Rewrite the World’s final component is a pair of works by Native American artist Demian DinéYazhi’. The video piece Burying White Supremacy (created with Ginger Dunhill) loops on a TV and offers instructions for conducting a ritual to bury the white supremacy that “cowers” within oneself. Luminous capital letters imposed over panning shots of desert landscape encourage viewers to “Remember all the robbed graves whose contents reside illegally inside museums.” Viewers may feel productively self-conscious—if, for example, they recall the sizable collection of “Pre-Columbian” art on display at the MFAH.
Another contribution from DinéYazhi’ is We Don’t Want a President, 2018, a blistering, decolonial-anarchist revision of Zoe Leonard’s often-reproduced I Want a Dyke for President. DinéYazhi’’s works complement each other; they operate as a microcosm of the entire exhibit, which oscillates between radical rejection of the world as it is and the imagining of those more just worlds into which it might transform. I understood the artists as all, in their own ways, practicing what Sylvia Wynter has termed “counter-cosmogony,” which gestures toward the calling into being of a different narrative of the cosmos—one intentionally committed to radical justice. Anti-fascism, ecological awareness, decolonization, abolition, and respect for Black life: These are the prefigurative commitments that animate Rewrite the World.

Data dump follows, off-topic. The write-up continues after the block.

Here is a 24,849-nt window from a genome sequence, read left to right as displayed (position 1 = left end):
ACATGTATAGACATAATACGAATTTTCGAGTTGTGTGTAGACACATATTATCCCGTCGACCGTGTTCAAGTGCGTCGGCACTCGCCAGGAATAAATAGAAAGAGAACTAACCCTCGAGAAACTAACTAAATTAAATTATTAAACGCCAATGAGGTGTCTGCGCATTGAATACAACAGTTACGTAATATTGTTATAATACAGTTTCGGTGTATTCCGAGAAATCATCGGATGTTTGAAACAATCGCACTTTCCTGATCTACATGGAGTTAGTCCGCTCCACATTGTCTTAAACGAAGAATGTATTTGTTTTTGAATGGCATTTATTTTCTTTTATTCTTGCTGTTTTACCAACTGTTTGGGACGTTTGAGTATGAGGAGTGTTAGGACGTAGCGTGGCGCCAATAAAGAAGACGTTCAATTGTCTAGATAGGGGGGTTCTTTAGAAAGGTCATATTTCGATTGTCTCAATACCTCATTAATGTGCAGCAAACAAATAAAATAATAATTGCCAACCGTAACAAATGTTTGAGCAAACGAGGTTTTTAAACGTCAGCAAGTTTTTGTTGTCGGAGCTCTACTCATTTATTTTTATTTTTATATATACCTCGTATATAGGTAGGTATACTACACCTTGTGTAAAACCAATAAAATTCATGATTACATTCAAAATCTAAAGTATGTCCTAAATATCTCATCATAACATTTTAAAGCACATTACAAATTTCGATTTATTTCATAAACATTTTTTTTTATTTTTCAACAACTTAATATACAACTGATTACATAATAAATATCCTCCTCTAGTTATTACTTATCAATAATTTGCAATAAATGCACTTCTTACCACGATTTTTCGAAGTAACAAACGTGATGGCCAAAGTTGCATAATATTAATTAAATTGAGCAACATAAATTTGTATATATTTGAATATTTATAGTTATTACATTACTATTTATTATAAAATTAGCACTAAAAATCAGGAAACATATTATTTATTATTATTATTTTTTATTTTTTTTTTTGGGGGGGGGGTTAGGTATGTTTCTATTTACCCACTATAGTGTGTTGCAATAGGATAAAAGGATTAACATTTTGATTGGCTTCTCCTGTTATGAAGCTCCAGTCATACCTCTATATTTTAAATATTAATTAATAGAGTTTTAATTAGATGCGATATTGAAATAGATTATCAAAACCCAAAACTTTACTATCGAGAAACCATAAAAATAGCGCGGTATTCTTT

Tuazon has assembled an abundance of revolutionary imaginations here. They teem within the gallery space, prepared to advance beyond walls of the Glassell and into that world we call “the street.” These walls are the white surfaces associated with “the gallery”—they constitute the frame that frames the frames. Brian O’Doherty introduced the critique of the “white cube” in 1976, identifying its subtextual significations of purity, sanity, and secularism, though missing its now-obvious racialized and colonialist dimensions.
Rewrite the World exists in stark contrast to its location within the conventional space of the white cube, which represents precisely the kind of structure it is committed to dismantling. The show may hopefully provoke visitors to question the way in which the “world” of white Cartesian gallery space reproduces itself and the chain of significations upon which it depends. Thankfully, the new Glassell in its broader entirety deviates somewhat from the habits of “good art-institutional design”—it lets in natural light and, atop its sloping roof, offers some desperately needed public space where, one day soon, we may gather again.
Rewrite the World is free and open to the public through February 28, 2021. True to its project, it includes bilingual placards. Additionally, the show exists in a richly interactive virtual iteration.
Sam Stoeltje is a PhD candidate in the Department of English Literature at Rice University. They have written for Hypocrite Reader, La Voz de Esperanza, and Speculative Arts Research, and they blog at www.paracultures.com. They sing, they dance, they are from San Antonio, and they believe in ghosts.